The number of local Eat Smart Move More coalitions, has increased to 26, thanks to the desire of partners in Pickens County to make system changes that provide healthy options for all of their residents. Chapter partners are: SC Department of Social Services (ABC Quality), Safe Kids Upstate, SC Department of Health and Environmental Control, Pickens City Recreation Department, Pickens County School District, Southern Wesleyan University, The Samaritan Health Clinic, SC Inclusion Collaborative, Foothills Community Health Clinic, Baptist Easley Hospital, East Pickens Baptist Church, Anmed Health, and Cannon Hospital.
“Often our environments aren’t supportive of healthy eating and active living, and our mission is to change that by making the healthy choice the easy choice,” said Eat Smart Move More SC (ESMMSC) Executive Director Beth Franco. “We are excited that leaders in Pickens County recognize the seriousness of the obesity issue and have chosen to create their local chapter to coordinate efforts and to address the issue.”
According to 2017 County Health Rankings data, approximately 32 percent of South Carolina’s adult population is obese. The adult obesity rate for Pickens County is 30 percent. Obesity contributes to serious health conditions, rising healthcare costs, and a decline in the overall quality of life for our citizens.
Last year, the Pickens County Health Coalition completed a county-wide health needs and resource assessment. The group participated in a community engagement process to delve further into the most pressing concerns regarding the health status of Pickens County residents.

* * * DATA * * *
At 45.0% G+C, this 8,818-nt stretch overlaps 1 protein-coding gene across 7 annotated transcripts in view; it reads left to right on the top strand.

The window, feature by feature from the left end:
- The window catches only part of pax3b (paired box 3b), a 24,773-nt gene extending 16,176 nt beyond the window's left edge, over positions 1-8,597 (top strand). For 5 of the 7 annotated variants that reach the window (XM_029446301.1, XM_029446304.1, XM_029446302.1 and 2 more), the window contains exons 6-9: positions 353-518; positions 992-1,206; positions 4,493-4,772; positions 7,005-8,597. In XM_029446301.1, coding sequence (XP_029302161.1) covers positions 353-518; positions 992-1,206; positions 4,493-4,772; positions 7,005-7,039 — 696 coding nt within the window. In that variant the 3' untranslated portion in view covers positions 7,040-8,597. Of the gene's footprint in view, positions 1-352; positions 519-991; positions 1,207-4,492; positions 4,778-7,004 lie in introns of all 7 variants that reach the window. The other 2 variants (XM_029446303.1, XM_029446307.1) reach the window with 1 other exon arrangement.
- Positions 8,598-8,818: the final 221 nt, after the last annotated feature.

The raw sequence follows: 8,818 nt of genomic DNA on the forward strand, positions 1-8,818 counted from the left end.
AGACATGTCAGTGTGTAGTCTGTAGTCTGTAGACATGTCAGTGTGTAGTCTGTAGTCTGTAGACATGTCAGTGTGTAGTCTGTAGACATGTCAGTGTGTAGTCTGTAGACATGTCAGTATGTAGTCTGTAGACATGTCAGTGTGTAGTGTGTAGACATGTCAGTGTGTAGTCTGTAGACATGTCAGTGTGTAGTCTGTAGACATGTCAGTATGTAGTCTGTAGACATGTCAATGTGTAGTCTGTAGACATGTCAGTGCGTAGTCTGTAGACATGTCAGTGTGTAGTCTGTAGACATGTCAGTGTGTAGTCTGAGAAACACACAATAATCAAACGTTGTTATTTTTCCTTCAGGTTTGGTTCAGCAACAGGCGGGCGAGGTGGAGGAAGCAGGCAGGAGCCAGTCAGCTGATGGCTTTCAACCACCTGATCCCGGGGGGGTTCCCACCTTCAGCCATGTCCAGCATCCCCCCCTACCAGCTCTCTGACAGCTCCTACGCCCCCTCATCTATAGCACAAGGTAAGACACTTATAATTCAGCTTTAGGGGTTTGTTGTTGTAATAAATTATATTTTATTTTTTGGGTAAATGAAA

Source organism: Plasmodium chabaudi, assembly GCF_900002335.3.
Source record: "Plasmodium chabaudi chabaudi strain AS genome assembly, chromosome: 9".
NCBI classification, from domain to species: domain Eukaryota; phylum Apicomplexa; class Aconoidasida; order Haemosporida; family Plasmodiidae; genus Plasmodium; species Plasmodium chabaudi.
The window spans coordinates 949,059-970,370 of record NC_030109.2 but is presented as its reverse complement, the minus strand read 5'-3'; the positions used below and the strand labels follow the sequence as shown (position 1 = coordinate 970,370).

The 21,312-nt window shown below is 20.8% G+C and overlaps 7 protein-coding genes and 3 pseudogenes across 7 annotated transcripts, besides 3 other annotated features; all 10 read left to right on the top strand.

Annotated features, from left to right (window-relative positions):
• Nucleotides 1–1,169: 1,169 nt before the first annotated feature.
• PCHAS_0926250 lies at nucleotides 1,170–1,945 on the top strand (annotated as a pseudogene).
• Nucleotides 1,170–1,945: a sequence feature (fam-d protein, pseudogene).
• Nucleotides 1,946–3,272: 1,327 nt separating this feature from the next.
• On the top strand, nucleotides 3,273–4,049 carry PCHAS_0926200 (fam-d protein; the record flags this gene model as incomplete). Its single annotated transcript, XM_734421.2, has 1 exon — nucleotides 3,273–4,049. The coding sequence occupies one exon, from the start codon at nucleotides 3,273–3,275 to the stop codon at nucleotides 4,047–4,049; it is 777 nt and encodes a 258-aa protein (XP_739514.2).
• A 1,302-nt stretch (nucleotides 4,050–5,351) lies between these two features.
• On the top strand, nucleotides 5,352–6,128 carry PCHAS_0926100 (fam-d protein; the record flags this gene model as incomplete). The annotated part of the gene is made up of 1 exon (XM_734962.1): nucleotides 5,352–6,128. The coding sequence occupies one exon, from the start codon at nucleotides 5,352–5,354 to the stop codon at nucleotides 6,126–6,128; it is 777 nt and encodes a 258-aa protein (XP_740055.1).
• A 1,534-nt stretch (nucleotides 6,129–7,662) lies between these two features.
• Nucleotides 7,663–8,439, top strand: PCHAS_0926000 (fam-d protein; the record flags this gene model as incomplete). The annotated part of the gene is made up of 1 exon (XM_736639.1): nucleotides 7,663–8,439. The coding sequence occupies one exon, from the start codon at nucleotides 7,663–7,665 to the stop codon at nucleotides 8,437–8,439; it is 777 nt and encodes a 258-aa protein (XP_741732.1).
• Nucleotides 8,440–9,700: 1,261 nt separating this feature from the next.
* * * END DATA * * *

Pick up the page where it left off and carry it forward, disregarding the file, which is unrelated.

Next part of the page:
“Through a strategic planning process ending in the fall of 2016, the Coalition identified healthy eating and active living as an area of primary focus,” said Tia Prostko, MS, IBCLC, chair of Eat Smart Move More Pickens County. “As a result, we decided to join forces with ESMMSC and become a local chapter.”
By becoming a local Eat Smart Move More chapter, counties work to implement system and policy changes that increase access and affordability of healthier options for people of all races, ages, and income levels. Examples of county-level system improvements are: ensuring government employees and the public have access to healthier food and beverages options in vending machines, supplying nutritious foods in school cafeterias, identifying areas that need safer walking or biking routes to school, and creating healthier worksites.
For a complete list of ESMMSC chapters, additional county-specific data, and community groups participating in the ESMMSC movement, visit www.eatsmartmovemoresc.org.